Some people refer to Cape Town, clinging to the southern edge of the African continent, as a visdorpie - 'fishing village'. When they're being unkind, they say it's a European town out of place in Africa.
Cape Town's laid-back vibe may not match the pumped economic testosterone of Johannesburg to the north, but the country's large financial institutions are headquartered here. It also breeds entrepreneurial and innovative creative enterprises. On any given day, you'll encounter international feature films or commercials being shot on Cape Town's streets.
The locals are a mix of races and religions, predominantly Christian but including a large Muslim community, some of whom can trace their ancestry to the slaves brought in from Malaya by the Dutch East India Company in the 1600s. Their descendants still live in the colourful dinky houses of the Bo-Kaap and it's worth a visit to the Bo-Kaap Museum for the social history of the area.
There are flocks of European visitors, many of whom buy property here. One Irishman owns 46 apartments along the Atlantic seaboard, Cape Town's prime real estate neighbourhood. The English - including the brother of the late Princess of Wales - seek the wooded hillsides and history of Constantia.
In summer the beaches are packed. Families head for the warm-water side - Muizenberg (famous for surfing), Kalk Bay (great for antique shops) and Boulders (to swim with the penguins); sun-lovers descend on Camps Bay or Clifton. At sunset, the beach cafes in Camps Bay are all bare feet and bikinis, while the linen-and-Panama set sip cocktails upstairs at Baraza Bar. Many will end up partying at Hemisphere, a swank club on the 31st floor of a downtown office tower.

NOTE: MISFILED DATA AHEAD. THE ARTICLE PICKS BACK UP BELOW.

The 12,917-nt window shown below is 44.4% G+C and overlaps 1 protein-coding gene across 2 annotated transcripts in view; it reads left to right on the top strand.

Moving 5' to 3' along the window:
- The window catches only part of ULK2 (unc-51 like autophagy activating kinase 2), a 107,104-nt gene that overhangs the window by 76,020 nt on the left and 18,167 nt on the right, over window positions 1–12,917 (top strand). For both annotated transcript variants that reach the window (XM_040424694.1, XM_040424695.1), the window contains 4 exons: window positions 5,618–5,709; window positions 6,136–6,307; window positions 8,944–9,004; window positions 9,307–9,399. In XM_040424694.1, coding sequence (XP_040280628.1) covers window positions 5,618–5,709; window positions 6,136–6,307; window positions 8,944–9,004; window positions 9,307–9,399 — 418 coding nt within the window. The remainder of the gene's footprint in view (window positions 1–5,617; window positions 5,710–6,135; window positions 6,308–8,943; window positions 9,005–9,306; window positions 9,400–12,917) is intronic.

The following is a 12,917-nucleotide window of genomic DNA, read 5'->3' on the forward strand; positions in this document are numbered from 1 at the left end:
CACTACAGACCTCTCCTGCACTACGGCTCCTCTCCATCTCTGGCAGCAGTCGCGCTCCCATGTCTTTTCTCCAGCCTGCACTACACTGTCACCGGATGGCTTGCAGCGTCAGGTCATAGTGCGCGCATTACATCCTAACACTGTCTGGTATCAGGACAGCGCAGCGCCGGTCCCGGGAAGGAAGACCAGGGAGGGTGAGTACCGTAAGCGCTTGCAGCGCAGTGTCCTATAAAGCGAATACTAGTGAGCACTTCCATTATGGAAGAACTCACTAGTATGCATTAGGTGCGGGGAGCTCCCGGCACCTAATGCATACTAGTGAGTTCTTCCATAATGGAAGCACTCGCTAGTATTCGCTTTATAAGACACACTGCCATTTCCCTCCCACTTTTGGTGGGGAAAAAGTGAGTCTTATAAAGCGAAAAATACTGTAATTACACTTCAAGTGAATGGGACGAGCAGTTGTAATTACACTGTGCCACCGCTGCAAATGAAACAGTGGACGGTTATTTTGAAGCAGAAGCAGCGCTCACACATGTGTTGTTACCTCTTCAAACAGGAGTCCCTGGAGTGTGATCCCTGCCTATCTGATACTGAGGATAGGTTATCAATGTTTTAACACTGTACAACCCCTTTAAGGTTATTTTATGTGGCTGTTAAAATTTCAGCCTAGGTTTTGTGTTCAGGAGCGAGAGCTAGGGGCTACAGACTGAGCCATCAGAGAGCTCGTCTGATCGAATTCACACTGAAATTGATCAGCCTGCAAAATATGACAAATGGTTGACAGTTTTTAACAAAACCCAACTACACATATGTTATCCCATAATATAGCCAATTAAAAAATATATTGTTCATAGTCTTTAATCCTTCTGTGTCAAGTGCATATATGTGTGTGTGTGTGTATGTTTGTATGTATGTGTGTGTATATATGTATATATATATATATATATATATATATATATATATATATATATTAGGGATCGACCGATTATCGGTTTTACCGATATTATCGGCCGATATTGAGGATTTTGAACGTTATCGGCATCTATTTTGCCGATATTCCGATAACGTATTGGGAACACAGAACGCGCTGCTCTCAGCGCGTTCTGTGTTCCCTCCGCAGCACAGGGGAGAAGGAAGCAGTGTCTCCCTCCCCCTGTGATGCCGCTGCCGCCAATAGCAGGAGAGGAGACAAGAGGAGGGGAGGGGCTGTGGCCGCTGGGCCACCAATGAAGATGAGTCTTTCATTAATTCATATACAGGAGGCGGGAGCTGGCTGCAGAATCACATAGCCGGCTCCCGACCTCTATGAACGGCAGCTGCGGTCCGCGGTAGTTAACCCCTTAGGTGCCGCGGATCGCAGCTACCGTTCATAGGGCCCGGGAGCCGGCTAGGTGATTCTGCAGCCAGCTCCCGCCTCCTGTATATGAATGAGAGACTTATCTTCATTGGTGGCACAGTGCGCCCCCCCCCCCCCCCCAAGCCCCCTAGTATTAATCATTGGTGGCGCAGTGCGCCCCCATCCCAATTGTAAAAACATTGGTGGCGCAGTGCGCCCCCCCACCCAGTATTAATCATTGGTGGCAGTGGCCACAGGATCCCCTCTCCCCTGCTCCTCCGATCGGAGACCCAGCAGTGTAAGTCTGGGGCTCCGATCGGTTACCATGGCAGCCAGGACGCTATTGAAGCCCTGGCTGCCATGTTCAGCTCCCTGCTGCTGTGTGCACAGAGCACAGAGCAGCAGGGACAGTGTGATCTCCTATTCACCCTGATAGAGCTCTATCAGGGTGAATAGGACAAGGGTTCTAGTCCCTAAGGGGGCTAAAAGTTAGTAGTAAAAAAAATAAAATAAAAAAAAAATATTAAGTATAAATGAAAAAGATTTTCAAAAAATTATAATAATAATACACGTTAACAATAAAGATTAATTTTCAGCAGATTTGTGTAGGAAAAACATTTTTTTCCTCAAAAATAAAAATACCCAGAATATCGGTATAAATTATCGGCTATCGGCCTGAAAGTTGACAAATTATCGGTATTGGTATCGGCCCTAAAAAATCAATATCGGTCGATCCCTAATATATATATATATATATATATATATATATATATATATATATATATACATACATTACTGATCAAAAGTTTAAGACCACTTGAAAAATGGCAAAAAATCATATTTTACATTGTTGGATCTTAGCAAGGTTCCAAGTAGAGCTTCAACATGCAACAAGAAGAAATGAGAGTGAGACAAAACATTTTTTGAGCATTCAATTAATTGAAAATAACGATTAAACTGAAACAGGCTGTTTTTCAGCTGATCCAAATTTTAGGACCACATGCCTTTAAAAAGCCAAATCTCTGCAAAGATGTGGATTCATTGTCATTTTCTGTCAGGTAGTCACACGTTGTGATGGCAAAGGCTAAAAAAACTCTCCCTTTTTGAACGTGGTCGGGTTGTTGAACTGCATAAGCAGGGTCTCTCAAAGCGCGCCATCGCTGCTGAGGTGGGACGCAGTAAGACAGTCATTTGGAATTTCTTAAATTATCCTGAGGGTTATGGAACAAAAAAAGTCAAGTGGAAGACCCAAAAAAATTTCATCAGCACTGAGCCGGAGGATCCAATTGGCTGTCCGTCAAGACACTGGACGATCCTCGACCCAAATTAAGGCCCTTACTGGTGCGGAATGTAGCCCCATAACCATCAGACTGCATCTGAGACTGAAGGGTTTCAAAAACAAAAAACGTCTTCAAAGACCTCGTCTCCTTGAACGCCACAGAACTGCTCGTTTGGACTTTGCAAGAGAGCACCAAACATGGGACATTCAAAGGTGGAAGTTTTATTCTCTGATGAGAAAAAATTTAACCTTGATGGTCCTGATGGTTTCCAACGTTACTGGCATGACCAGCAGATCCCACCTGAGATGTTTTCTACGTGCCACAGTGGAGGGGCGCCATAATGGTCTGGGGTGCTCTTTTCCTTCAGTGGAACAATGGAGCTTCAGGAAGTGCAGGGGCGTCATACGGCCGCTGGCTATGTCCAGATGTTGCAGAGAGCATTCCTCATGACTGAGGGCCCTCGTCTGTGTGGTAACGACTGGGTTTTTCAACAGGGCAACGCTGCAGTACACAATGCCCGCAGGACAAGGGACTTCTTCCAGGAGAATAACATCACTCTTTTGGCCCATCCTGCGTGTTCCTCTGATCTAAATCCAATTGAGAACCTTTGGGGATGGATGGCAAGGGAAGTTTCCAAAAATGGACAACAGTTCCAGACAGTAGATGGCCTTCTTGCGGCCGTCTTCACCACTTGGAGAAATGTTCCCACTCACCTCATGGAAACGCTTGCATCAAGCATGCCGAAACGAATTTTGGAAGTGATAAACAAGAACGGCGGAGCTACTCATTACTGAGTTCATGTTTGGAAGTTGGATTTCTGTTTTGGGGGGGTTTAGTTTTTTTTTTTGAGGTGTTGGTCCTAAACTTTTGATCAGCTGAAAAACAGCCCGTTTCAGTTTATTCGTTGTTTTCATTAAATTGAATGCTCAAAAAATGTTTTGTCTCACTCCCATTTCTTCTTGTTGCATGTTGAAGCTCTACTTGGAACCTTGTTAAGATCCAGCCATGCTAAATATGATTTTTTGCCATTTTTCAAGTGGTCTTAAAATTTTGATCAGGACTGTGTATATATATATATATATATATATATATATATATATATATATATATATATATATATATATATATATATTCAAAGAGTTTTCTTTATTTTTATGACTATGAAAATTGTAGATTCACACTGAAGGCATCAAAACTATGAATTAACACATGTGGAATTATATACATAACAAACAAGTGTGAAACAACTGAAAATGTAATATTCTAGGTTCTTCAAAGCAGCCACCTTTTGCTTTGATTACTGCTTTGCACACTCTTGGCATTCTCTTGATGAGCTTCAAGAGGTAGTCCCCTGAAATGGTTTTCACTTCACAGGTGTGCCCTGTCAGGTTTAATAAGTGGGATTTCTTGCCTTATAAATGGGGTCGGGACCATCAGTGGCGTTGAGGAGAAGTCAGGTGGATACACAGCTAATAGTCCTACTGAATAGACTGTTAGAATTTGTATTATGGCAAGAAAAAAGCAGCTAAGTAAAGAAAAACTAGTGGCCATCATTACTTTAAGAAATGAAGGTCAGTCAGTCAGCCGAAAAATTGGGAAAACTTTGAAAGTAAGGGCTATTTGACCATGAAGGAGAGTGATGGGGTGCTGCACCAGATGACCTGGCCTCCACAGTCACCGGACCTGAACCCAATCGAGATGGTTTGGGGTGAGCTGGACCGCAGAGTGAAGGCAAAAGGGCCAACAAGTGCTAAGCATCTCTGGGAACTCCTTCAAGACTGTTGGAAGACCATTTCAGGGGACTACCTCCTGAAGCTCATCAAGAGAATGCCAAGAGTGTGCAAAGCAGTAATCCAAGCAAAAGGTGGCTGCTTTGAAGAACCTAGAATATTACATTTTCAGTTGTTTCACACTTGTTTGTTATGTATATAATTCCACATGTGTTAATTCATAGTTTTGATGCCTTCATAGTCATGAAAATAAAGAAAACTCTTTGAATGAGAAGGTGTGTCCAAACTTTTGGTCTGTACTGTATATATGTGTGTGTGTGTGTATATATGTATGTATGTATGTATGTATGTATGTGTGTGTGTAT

The city is home to the Houses of Parliament, the South African Museum, the South African National Gallery and the Slave Lodge (all near the Company's Garden in the centre of town), as well as the Castle of Good Hope. To challenge the 'European' city image, spend an evening at Liziwe's Guest House in Gugulethu, a B&B in one of the former townships and still a predominantly black suburb.
If on business, stay in town at the Extreme Hotel, which boasts a fully functioning five-storey climbing wall on the outside. For the more sedate and those who like to spread out, try the modern Protea Hotel North Wharf - each room is more than 85m2. It's a three-minute walk from the Cape Town International Convention Centre and 10 minutes from the Victoria & Alfred Waterfront, a shopping destination that draws more than 22 million visitors each year. (Alfred was Queen Victoria's second son and inaugurated the construction of the city's first harbour in 1860.)
Cape Town vies with Franschhoek for the title of culinary capital of South Africa. Franschhoek is an hour's drive away and worth a day visit, but book ahead if you're eating at Le Quartier Francais or Ruben's. In Cape Town, eat at the Cape Colony Restaurant in the Mount Nelson Hotel, the Grande Dame of our hotels. For an idea of what our talented chefs offer, visit The Showroom, Jardine's or Ginja. Apart from being the embarkation point for a visit to Robben Island, the V&A Waterfront boasts some 80 restaurants, cafes and bars. For great tapas and a vertigo-inducing view over the Atlantic, go to Salt in Bantry Bay. Be there for the sunset.
If you're looking for African artefacts, then visit Africa Nova in the fashionable Cape Quarter. It's filled with goodies ranging from contemporary glass bead wall hangings to traditional Dinka headrests, traditional Zulu pots to the beautifully intricate modern ceramic art from Aardmore. And before you leave, be sure to make the trip up Table Mountain.
Donald Paul is a freelance journalist living and working in Cape